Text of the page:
I unpacked the printer and connected it wirelessly on my home computer network, no problem at all. The printer was shipped with firmware version CLP1CN1150CR. A quick check on the HP website indicated that there was a newer firmware version, CLP1CN1322CR.

My problems began upon installing the new firmware version… it looked like the firmware flash update had corrupted some of the values being displayed in the embedded web server printer settings. Values for the fax function were changed, and there were a lot of nonsense jibberish in the menu display items. I tried to reflash the firmware to the printer, however HP’s firmware flash utility executable detected that the firmware version was already up-to-date and would not reflash the printer. argh!

Searching on Youtube found some HP printer firmware flash how-to videos which indicate that the flash process should NOT be done over a wireless connection… which is NOT indicated on the flash instructions for this printer on HP’s website. argh!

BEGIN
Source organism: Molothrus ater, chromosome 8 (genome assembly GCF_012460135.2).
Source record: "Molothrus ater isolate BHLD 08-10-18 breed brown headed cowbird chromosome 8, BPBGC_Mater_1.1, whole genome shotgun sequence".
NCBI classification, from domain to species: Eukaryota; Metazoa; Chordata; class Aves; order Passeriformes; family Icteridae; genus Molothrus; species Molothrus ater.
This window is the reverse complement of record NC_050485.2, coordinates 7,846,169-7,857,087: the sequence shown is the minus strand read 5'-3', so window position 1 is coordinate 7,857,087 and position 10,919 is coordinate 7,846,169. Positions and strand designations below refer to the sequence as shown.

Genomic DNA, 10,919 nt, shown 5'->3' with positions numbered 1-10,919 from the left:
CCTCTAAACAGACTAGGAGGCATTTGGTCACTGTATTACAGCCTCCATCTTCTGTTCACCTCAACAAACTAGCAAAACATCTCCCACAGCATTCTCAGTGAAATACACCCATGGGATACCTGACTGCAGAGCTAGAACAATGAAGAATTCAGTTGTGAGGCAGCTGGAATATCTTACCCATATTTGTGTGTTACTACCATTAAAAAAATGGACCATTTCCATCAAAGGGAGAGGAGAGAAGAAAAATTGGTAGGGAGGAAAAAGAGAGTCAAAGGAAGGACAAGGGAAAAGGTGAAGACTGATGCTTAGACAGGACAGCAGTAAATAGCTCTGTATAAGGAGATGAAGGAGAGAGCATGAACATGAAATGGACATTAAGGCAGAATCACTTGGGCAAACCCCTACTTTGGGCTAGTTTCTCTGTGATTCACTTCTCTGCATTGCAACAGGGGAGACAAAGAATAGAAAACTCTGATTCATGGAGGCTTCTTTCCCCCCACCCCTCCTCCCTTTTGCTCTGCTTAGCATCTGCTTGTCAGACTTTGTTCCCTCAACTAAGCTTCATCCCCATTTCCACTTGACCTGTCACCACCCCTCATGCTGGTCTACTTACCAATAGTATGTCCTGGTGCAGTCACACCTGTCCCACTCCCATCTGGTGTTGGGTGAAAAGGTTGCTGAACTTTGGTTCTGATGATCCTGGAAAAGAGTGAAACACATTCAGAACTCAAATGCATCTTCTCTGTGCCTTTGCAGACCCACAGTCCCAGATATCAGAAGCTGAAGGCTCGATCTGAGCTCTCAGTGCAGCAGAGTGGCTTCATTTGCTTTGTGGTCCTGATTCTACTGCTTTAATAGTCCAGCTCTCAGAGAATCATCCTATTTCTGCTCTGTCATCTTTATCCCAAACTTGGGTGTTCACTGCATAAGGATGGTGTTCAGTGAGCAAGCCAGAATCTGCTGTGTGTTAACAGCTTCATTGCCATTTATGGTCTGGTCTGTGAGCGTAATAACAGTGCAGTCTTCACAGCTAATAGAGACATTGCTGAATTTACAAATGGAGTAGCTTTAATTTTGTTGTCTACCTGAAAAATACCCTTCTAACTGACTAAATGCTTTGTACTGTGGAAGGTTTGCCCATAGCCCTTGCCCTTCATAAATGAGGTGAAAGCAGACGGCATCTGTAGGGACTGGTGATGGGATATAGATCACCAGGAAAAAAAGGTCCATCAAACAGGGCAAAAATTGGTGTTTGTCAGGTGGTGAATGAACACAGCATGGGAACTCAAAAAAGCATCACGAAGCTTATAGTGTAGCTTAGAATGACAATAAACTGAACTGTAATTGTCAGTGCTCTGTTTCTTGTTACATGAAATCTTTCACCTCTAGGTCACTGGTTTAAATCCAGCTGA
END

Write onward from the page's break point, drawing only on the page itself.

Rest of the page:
Totally frustrated, I played around with the embedded web server printer settings some more, and cycled the display from one language to another, out of the 20 some available languages. The corrupted menu display items were resolved upon cycling the settings thru all of the languages, and back to ‘English/USA’

Please comment below if you had similar issues, and if your problem was resolved by doing the same.

Charging paused. Battery temperature too high – Samsung Galaxy S2 Skyrocket